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Grand Juror Guilty of Disclosing Indictment

By William Vogeler, Esq. on June 27, 2018 | Last updated on March 21, 2019

What is it with people who post confidential information on Facebook?

Do they think that the information will only be seen by their "friends"? Or do they think they can erase errant disclosures by "unfriending" someone? Sorry, it doesn't work that way.

Leslie Lynn Heburn didn't get it, and now she faces up to 10 years in prison. That can happen when you post confidential information on social media.

Grand Juror

Heburn is a special case of grand-juror-gone wrong. She swore to keep grand jury proceedings confidential, but she apparently didn't take it seriously.

In 2017, she saw a familiar name on an indictment and told a girlfriend through Facebook that it was her boyfriend Rocky. He had been set up by a snitch, Heburn warned.

It was too late for Rocky, however, who was soon arrested and later sentenced to 15 years in prison on weapons charges. It was too late for Heburn, too.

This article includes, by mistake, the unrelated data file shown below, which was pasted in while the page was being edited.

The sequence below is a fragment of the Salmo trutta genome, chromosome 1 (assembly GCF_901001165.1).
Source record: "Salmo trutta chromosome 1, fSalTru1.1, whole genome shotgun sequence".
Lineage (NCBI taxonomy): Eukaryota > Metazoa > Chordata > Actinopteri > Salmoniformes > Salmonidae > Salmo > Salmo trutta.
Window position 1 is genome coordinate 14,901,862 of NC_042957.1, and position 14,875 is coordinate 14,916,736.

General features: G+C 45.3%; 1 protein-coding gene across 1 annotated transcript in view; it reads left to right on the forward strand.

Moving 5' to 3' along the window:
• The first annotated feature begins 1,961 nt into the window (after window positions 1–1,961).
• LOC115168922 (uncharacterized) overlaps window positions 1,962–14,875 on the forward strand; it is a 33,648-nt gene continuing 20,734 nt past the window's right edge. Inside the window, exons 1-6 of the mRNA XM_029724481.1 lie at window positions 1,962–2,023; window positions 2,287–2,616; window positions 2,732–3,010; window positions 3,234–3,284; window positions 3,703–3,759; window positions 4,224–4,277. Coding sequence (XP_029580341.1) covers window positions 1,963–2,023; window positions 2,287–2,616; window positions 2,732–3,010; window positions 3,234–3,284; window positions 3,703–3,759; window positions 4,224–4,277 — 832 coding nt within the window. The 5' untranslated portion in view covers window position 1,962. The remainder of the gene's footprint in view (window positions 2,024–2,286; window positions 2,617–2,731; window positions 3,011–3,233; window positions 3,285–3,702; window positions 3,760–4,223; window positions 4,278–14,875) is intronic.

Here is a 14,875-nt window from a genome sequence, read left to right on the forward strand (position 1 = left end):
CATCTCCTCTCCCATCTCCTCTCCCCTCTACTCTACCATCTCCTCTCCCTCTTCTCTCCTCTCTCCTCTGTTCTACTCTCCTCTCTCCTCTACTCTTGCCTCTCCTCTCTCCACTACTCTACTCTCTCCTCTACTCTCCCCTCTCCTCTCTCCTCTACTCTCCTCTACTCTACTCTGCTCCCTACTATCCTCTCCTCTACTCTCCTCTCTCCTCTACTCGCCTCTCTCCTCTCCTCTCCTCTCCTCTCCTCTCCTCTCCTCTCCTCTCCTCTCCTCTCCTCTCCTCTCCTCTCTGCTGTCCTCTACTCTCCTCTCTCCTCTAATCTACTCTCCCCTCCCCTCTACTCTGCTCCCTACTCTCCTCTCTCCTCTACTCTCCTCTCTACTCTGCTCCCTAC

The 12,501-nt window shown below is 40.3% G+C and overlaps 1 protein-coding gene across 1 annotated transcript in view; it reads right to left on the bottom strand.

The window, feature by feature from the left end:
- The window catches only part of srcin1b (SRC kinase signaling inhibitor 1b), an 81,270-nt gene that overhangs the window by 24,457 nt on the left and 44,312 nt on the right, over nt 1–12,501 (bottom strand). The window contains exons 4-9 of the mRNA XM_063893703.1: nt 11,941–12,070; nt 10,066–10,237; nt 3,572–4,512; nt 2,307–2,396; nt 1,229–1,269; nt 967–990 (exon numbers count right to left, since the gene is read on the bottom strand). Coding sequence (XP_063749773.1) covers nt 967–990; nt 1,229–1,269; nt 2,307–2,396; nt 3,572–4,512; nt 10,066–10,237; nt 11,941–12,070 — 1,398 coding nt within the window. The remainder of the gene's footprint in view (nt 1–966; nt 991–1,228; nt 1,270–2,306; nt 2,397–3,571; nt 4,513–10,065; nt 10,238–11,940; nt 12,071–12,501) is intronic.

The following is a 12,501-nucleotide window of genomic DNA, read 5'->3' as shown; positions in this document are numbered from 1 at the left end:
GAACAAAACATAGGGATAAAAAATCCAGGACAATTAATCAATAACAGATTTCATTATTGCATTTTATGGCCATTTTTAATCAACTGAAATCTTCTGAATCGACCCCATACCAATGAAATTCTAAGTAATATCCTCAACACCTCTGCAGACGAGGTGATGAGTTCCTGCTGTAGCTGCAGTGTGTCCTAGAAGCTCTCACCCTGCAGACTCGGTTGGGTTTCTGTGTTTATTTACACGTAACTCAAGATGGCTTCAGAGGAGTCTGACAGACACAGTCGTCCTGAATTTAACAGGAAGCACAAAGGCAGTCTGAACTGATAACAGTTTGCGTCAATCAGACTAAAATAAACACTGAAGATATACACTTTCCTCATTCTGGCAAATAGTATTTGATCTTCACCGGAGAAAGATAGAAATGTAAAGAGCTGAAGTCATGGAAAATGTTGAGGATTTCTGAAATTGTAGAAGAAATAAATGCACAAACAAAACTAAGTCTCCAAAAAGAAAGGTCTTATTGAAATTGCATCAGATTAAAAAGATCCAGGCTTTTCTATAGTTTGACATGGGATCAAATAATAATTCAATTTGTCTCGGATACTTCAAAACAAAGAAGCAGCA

She thought she could get away with the disclosure by using a fake Facebook account, but investigators figured it out. She was charged with impeding a federal investigation and disobeying a lawful order.

Obstruction of Justice

Not every disclosure on Facebook turns into a criminal charge. Usually, it's just embarrassment when everybody wishes you a happy birthday because an algorithm told them your age.

Then there are the social engineers, another name for scammers who take your social media information and use it for all kinds of wrong. Can you spell Cambridge Analytica?

Heburn, who pleaded guilty to obstruction of justice, faces up to ten years in prison. That should give her enough time to ponder the question: "What was I thinking?"

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